Kroner to do away with large, open restrooms

By Ryan Connelly

A graphic design of what Kroner Hall is going to look like after a $4.8 Million renovation. The building is expeced to be ready to house students in the fall. 

More upgrades are headed Rider’s way. Kroner Hall will be undergoing a $4.8 million renovation during the summer to finish for the 2019-20 school year. 

“We are upgrading the bathrooms to individual, gender inclusive bathrooms and are doing away with the larger open bathrooms so that anyone can use the bathroom at any time,” said Michael Reca, vice president for facilities and university operations. “There will be roughly 40 of these in the building.”  

Kroner isn’t the only building with plans for gender inclusive restrooms. Between other residence halls and administrative buildings there are already over 40 gender inclusive bathrooms campus-wide. 

Jack Neiswenter, a sophomore business analytics major lived in Kroner Hall during the 2017-18 academic year and expressed some of his opinions on how the building could have been improved.

“Heating was uncontrollable,” said Neiswenter. “I would have to keep my window open in the winter so I wouldn’t get too hot. Air conditioning was non-existent. Anything over 80 degrees was a huge problem for the room.”

 “In addition we are converting the C-wing rooms to suites,” Reca said. Every room will get a new heating and air conditioning system similar to that in Wright Hall, as well as new flooring, paint, lights and furniture. Common areas will also get new lighting, paint and carpet. Lastly we will install a similar entrance arch to Wright and put a peaked roof on the building.”

The project is said to be completed this upcoming summer, supervised by the Rider Facilities Leadership Team. The work itself will be completed by an outside licensed construction contractor. 

“Having controllable air conditioning and heating is something that will give Kroner residents a much better experience,” said Neiswenter. “[Gender inclusive] bathrooms will make students feel safer while also being functional.”

In order to pay for a project at this scale, the funds will be taken from the educational facilities authority bonds that were issued in December 2017. 

“The university issued tax exempt bonds, which were purchased by investors, in 2017 [to help fund renovations to Rider,]” said Chief Financial Officer James Hartman. “The investors are then paid back the principal plus interest based on an agreed-upon repayment schedule. The bonds function essentially as a loan to the university, allowing us to borrow the money to fund capital projects. Tax exempt bonds are a customary way for not-for-profit organizations like Rider to borrow money at favorable interest rates.  The 2017 borrowing, which totaled $42 million, funded a number of residence hall renovations, including Kroner, as well as new and renovated academic space.”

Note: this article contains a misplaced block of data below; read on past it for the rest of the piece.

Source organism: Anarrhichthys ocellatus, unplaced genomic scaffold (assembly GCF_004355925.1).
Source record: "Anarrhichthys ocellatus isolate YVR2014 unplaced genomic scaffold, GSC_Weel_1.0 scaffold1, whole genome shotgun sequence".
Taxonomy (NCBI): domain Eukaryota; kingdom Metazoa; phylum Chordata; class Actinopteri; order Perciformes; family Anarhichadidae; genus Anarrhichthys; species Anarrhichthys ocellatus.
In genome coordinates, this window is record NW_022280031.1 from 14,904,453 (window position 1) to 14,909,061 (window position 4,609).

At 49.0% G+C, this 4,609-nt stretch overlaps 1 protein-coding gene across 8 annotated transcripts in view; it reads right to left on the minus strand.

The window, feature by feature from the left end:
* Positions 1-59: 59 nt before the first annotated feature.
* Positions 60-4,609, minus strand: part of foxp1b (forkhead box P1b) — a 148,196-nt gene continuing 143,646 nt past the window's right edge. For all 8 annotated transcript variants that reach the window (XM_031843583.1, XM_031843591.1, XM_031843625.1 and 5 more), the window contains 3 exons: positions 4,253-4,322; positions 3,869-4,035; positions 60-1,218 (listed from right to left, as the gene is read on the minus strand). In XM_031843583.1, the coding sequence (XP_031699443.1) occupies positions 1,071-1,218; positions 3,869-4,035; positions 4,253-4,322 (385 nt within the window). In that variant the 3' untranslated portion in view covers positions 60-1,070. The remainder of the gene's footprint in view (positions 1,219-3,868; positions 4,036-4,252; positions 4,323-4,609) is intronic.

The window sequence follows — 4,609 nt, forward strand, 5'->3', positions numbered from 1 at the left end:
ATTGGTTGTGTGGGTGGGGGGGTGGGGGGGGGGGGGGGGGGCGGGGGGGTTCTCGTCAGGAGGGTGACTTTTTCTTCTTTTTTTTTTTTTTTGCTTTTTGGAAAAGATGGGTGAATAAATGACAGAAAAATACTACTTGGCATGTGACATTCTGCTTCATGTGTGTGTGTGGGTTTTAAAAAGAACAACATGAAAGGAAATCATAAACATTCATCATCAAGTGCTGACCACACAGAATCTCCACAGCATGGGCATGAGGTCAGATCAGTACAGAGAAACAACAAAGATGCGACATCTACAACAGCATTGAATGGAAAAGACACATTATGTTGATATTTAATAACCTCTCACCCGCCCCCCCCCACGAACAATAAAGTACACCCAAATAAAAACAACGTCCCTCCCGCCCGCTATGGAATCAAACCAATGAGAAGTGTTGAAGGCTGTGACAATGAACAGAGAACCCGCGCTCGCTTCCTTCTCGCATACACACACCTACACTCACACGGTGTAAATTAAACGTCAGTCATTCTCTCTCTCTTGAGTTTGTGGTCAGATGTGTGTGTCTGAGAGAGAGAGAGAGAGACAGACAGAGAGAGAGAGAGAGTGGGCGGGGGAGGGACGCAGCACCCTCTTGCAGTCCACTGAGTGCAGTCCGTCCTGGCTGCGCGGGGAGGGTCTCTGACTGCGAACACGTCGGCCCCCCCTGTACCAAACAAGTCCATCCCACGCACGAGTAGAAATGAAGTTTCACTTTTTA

Of that $42 million, the projects that have been funded by that bond money consist of Science and Technology Center renovations and additions, Sweigart Hall, the Bart Luedeke Center and the Yvonne Theater. The residence halls that were funded by this money are, Kroner, Wright, Ridge, Lake, Lincoln Halls and Delta Phi Epsilon. Kroner alone is getting $4.8 million of that money for all its renovations. 

“The bathroom on the third floor C-wing had a bee problem,” said Neiswenter. “One morning the whole floor was covered with dead bees, because of some sort of spray. Most days, the sinks would have at least five or six. This happened for weeks if not months.” 

Having individual bathrooms throughout the entirety of the building could be a factor in eliminating this problem.  

“Large or small bathrooms do not matter to me personally, as long as they are clean,” said Neiswenter. “The design [needs work,]” said Neiswenter. “The C-wing first floor would have to walk upstairs or outside to access the basement.” 

Although these renovations will not affect that problem directly, it may be considered in the future.

 “Currently, we are finishing the patio at Sweigart, the commuter lounge upgrade is underway and should be done later this semester,” said Reca. “Also in the summer there will be another round of Science Hall renovations, and we will be renovating Cranberry’s. Lincoln Hall is slated as the next residence hall to be renovated.”  

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